Thursday, 5 January 2012

The development of a painting PART 1

I decided to just go for it with one of my new large 48x36" canvases (see Family life with an Art Nutter  Jan 3rd for the story of the Canvas FAIL).

This is my second very large oil painting.  I choose a limited pallet of Ultramarine blue, Yellow Light, Cadmium Red, Yellow Ochre, and Titanium White.  What follows are the steps that I took

Step 1:  Lay in a foundation of cool and warm colours.  This is rough work and goes in quickly. I roughly outline the hills (I have already roughed the picture in with pencil making sure that my water horizon line is straight, i.e. ruled in).


Step 2:  I lay the sky in being mindful to reduce the tone as I approach the horizon.  I also blend the sky into the top of the hills aiming for reduced contrast as things that are far away tend to blend into each other and share light.  I go in with white on my pallet knife and put in some clouds.  I deliberately keep it minimal.  This painting isn't about the sky.


Step 3:  I begin to lay in the ocean.  As I look at it now I see that there is a line on the horizon, this is tonally incorrect.  Tomorrow I will need to blend this line as it is cutting the picture into segments.  A happy accident that I decided to leave for the moment and make decisions about later is the wave that appeared when I scraped white paint on with the pallet knife.  It was my intention to blend this white but it became a wave that I liked the look of so I left it.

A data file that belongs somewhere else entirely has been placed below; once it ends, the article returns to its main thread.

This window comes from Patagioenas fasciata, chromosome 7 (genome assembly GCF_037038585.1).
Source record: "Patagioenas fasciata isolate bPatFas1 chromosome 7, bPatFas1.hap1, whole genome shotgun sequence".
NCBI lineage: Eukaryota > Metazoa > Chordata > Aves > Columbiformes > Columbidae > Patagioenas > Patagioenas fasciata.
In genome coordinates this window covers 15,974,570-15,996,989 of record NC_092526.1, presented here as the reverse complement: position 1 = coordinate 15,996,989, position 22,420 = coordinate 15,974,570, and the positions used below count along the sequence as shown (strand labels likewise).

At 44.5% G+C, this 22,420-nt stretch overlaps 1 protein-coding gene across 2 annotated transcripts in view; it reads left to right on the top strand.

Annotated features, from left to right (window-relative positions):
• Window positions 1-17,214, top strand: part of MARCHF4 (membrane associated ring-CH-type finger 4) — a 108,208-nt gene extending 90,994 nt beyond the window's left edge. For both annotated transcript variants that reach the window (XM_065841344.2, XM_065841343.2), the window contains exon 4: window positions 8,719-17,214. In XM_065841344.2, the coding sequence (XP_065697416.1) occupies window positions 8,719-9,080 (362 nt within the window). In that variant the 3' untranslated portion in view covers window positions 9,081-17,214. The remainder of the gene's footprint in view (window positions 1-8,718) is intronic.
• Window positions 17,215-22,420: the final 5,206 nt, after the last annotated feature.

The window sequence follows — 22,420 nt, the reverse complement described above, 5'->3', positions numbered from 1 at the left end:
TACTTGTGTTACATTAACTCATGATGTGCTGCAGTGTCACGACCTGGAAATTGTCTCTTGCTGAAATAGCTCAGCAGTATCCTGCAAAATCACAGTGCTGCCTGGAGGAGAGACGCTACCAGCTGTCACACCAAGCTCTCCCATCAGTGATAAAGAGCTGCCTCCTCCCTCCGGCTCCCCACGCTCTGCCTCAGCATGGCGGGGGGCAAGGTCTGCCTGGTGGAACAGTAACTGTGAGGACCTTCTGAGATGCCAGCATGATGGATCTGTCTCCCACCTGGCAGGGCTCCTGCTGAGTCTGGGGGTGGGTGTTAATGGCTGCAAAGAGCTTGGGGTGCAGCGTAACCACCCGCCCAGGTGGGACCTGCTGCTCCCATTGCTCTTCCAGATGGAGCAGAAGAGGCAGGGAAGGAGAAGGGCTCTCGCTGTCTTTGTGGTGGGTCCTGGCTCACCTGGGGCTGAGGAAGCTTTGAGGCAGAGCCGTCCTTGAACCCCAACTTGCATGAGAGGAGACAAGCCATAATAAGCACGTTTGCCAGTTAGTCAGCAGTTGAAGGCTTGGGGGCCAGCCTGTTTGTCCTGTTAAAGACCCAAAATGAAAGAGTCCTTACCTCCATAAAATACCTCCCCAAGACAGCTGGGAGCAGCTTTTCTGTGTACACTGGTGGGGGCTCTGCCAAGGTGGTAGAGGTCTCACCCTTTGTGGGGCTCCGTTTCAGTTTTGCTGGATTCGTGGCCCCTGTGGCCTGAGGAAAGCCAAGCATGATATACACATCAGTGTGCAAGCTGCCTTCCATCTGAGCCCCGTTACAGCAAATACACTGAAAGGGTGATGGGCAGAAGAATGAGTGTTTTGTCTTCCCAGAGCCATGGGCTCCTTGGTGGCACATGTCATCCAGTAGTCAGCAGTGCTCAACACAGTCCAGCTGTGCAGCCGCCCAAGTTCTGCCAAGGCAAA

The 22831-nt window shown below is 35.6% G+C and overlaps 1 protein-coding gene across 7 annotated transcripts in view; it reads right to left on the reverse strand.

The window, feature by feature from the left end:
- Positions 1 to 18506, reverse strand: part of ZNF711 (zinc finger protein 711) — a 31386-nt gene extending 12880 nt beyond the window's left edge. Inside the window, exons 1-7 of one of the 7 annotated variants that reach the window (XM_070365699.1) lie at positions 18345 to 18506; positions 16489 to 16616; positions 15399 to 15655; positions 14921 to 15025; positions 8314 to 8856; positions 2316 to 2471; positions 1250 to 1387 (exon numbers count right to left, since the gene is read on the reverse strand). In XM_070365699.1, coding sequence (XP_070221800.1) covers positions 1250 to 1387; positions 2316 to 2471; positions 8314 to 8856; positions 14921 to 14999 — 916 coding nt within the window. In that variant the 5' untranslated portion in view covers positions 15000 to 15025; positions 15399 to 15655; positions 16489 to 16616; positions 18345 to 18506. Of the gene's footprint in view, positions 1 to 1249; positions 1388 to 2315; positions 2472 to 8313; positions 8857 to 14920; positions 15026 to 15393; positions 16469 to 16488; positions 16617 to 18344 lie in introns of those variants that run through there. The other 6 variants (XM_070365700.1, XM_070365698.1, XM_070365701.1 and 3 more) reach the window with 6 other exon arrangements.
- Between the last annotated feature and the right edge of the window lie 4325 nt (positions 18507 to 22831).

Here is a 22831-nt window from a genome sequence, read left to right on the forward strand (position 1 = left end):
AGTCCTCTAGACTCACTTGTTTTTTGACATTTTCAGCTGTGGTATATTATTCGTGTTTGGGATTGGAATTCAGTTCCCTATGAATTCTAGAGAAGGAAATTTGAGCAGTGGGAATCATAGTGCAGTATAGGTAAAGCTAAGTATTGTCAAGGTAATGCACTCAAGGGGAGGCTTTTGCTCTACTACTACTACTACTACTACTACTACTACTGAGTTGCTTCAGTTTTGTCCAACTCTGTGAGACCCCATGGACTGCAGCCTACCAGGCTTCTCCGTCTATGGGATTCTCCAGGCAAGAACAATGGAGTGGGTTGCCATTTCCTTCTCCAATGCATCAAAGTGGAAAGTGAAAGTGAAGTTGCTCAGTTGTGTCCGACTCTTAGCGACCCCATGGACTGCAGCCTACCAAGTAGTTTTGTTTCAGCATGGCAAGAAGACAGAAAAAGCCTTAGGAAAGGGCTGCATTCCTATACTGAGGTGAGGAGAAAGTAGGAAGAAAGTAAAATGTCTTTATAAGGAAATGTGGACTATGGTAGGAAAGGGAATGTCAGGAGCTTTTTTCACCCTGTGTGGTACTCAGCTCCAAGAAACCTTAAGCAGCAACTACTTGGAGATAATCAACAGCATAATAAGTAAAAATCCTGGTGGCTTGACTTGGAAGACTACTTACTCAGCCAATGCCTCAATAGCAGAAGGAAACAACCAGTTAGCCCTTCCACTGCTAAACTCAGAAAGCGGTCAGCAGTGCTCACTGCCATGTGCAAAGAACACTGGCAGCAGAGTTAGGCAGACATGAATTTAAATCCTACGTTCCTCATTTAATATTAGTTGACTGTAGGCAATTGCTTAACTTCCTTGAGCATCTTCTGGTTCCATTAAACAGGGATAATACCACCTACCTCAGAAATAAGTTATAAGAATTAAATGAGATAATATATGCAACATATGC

Step 4:  I continue with the ocean, remembering that as the water gets shallow you begin to see the ocean floor through it.  I work quickly and am mindful to keep my strokes horizontal with a slight bend as the water comes up onto the shore. I enjoy the process and allow it to morph as I add warmer tones to the foreground.  Things appear warmer the closer they get.

Step 5:  I mix a variety of greens with the pallet knife and using my dirty brush loosely work them into position.  I grapple with the far hill and am mindful that my tones might not be as strong as I want them to be.  I lay in the sand and can't resist adding red highlights that help carry the eye around the shore line.

Step 6:  Mindful of tone I take the final photograph and make it black and white.  I see immediately that I need to add to the tonal variety of the hills, specifically making the far hills lighter.  I also see that the strong contrast created by my accidental wave is too strong.

Step 7:  At the moment there is no sense of story.  The place strongly reminds me  of Waterloo Bay at Wilson's Promontory where the only people there are hikers, and sea birds.  And so a story is beginning to form in my mind...

To be cont...

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